AARP Eye Center
Mary Epp awoke from a deep sleep to the shrill sound of her dialysis machine's alarm. Something was wrong.
It was 1 a.m. and Epp, 89, was alone at home in Marion Junction, Alabama. Epp has been on home dialysis since 2012, and she knew what to do: Check the machine, then call the 24-7 help line at her dialysis clinic in Birmingham, Alabama, to talk to a nurse.
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The issue: Hours before, a woman who helps her had put up two small bags of dialysis solution instead of the large ones. The solution had run out.
The nurse reassured Epp that she'd had enough dialysis. So Epp tried to unhook from the machine, but she couldn't remove a cassette, a key part. A man on another 24-7 help line run by the machine's manufacturer helped with that.
Was the troubleshooting difficult? “Not really. I'm used to it,” Epp said, although she didn't sleep soundly again that night.
If Washington policymakers have their way, a growing number of older adults with serious, irreversible kidney disease will do home dialysis. In July, the Trump administration made that clear in an executive order meant to alter how patients with kidney disease are managed in the U.S.
Changing care for the sickest — about 726,000 people with end-stage kidney disease — is a top priority. Of these patients, 88 percent receive treatment at centers and 12 percent get home dialysis. By 2025, officials say, 80 percent of end-stage kidney disease patients are expected to receive home dialysis or kidney transplants. Older adults are sure to be affected: Half of the 125,000 people diagnosed with kidney failure each year are age 65 or older.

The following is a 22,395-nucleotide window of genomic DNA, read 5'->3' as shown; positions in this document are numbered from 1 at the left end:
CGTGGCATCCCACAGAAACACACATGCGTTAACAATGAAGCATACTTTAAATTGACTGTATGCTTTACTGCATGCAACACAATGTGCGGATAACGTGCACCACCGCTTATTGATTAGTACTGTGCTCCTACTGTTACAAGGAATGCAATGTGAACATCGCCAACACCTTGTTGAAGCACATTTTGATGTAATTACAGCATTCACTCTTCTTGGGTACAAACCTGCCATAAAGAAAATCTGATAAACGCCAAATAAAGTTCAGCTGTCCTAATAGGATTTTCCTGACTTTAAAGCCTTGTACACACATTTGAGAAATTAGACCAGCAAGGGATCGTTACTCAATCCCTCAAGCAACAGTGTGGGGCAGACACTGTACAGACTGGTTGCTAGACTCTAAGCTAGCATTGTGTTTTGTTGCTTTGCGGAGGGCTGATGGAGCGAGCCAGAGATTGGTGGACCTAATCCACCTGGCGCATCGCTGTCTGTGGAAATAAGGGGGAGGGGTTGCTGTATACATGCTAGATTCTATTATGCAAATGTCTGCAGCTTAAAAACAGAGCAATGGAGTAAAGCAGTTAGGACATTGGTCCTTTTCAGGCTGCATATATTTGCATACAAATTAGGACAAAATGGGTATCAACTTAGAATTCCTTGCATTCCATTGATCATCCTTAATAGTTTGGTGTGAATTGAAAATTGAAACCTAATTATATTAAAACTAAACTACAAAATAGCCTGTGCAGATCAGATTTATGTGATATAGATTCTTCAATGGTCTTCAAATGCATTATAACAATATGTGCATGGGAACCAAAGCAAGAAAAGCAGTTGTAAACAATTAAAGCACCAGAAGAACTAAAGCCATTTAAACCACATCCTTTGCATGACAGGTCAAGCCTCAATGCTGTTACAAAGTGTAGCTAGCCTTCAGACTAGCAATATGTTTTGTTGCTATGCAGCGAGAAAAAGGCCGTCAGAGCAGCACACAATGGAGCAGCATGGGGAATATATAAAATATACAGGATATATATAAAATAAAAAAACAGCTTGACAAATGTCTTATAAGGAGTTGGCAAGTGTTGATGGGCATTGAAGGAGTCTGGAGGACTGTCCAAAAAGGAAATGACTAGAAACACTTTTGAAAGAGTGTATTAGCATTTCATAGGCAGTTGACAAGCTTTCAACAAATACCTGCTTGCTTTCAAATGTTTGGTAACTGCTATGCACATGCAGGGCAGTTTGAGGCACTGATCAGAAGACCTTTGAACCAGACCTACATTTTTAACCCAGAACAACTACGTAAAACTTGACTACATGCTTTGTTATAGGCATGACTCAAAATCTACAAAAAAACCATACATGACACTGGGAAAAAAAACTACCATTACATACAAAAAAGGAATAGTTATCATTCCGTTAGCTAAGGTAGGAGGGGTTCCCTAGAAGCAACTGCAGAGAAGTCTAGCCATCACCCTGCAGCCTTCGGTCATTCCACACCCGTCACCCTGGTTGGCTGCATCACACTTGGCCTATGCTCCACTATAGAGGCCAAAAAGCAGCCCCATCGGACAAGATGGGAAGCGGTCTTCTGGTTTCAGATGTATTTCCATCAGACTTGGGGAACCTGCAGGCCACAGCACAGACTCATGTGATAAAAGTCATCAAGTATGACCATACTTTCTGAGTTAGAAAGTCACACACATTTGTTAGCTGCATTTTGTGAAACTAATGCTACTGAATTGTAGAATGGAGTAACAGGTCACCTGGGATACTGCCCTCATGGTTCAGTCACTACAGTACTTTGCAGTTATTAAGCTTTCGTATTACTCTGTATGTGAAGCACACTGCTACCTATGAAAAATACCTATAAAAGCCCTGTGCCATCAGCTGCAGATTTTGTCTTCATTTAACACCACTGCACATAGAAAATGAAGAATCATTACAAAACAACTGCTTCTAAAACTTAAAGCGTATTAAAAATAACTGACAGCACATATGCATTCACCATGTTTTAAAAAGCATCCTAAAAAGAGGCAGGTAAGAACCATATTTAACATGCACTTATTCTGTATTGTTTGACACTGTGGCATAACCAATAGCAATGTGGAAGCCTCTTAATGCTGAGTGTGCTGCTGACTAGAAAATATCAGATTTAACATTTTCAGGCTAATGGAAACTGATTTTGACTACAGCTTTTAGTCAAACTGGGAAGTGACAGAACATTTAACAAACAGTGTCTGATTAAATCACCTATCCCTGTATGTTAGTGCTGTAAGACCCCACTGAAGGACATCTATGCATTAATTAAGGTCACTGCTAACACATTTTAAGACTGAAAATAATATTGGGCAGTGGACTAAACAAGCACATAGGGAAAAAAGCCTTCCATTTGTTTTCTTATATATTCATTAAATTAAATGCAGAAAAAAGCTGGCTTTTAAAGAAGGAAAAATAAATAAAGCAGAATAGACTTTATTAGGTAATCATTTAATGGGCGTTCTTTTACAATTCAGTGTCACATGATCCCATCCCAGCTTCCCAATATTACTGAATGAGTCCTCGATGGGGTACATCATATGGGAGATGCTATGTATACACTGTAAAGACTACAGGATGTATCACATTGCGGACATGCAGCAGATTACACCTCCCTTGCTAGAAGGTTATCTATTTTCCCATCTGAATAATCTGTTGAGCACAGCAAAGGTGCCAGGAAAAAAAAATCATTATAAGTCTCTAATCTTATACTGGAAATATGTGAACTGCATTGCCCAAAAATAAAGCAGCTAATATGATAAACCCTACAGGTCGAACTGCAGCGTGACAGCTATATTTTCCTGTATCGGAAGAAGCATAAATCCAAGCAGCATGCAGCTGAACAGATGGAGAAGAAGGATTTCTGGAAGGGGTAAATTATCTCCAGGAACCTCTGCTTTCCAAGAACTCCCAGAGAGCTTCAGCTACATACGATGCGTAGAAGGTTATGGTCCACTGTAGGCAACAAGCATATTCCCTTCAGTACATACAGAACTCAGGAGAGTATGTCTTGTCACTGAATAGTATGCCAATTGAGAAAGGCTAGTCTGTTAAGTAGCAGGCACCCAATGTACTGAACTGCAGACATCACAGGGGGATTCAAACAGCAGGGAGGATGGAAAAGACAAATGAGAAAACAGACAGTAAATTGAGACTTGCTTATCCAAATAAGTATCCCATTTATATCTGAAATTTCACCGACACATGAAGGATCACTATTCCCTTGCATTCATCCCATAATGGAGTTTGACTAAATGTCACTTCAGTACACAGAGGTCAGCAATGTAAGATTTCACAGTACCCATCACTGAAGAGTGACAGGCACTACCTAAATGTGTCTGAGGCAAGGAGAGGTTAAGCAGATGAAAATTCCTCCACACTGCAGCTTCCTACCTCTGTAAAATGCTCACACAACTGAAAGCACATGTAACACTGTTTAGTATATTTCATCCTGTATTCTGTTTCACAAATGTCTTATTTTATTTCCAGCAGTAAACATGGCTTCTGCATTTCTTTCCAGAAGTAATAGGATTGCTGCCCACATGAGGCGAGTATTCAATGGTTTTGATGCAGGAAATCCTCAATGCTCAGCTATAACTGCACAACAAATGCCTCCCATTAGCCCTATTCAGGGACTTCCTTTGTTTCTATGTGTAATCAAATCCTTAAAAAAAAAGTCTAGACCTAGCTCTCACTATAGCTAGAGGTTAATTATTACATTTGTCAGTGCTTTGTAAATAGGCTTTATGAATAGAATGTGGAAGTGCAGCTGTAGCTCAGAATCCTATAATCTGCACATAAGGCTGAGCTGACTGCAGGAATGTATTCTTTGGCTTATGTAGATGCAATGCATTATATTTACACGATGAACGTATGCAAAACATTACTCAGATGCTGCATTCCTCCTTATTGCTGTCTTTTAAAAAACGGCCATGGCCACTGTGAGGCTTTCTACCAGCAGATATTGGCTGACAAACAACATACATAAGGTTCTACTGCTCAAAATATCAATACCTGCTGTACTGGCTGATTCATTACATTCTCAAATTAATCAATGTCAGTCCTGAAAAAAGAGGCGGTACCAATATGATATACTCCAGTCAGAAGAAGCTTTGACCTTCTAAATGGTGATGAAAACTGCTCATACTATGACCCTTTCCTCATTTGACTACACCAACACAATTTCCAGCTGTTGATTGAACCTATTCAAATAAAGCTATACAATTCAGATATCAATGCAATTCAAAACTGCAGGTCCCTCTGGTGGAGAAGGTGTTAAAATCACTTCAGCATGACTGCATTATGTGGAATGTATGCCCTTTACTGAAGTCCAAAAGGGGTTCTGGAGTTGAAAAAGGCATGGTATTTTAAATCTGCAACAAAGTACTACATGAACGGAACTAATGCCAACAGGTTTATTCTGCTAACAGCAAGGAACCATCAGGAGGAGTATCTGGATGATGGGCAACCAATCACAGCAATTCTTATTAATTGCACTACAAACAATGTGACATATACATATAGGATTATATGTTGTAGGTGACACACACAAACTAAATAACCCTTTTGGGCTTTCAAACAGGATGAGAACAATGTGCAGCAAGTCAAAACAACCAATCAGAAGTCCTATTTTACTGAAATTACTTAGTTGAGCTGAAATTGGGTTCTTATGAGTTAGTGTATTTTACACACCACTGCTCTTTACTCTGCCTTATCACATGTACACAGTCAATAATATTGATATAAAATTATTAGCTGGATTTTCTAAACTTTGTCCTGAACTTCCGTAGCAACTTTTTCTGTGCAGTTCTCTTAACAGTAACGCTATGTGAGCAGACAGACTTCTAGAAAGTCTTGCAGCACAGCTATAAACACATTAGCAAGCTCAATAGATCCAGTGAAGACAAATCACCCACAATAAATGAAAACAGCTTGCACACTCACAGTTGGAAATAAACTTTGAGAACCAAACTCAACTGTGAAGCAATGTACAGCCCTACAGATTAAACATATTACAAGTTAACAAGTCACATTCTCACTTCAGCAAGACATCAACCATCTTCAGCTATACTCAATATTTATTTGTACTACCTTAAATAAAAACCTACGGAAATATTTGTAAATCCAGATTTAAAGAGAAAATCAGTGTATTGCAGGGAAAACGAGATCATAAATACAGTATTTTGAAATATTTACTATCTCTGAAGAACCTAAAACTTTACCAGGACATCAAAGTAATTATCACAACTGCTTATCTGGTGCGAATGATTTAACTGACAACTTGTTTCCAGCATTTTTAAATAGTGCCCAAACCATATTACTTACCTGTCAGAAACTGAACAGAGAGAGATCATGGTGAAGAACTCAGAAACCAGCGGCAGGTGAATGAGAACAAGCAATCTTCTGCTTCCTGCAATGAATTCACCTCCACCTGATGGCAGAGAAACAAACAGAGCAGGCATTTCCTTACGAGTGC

There are two types of dialysis that most kidney patients have: peritoneal, which requires an implanted catheter, or hemodialysis, which involves drawing blood and cleansing it with a special machine.
Home dialysis has potential benefits: It's convenient; recovery times are shorter; therapy can be delivered more often and individualized; and “quality of life tends to be much better,” said nephrologist Frank Liu, director of home hemodialysis at the Rogosin Institute in New York City.
But it isn't right for everyone. Seniors with bad eyesight, poor fine-motor coordination, depression or cognitive impairment generally can't handle this therapy, specialists note. And frail older adults with conditions such as diabetes, arthritis and cardiovascular disease may need significant assistance at home. Up to a third of patients who try home dialysis end up switching to dialysis centers, Liu said.
It takes determination
Jack Reynolds, 89, prides himself on being disciplined, which has helped him do peritoneal dialysis at home in Dublin, Ohio, seven days a week for 3 1/2 years.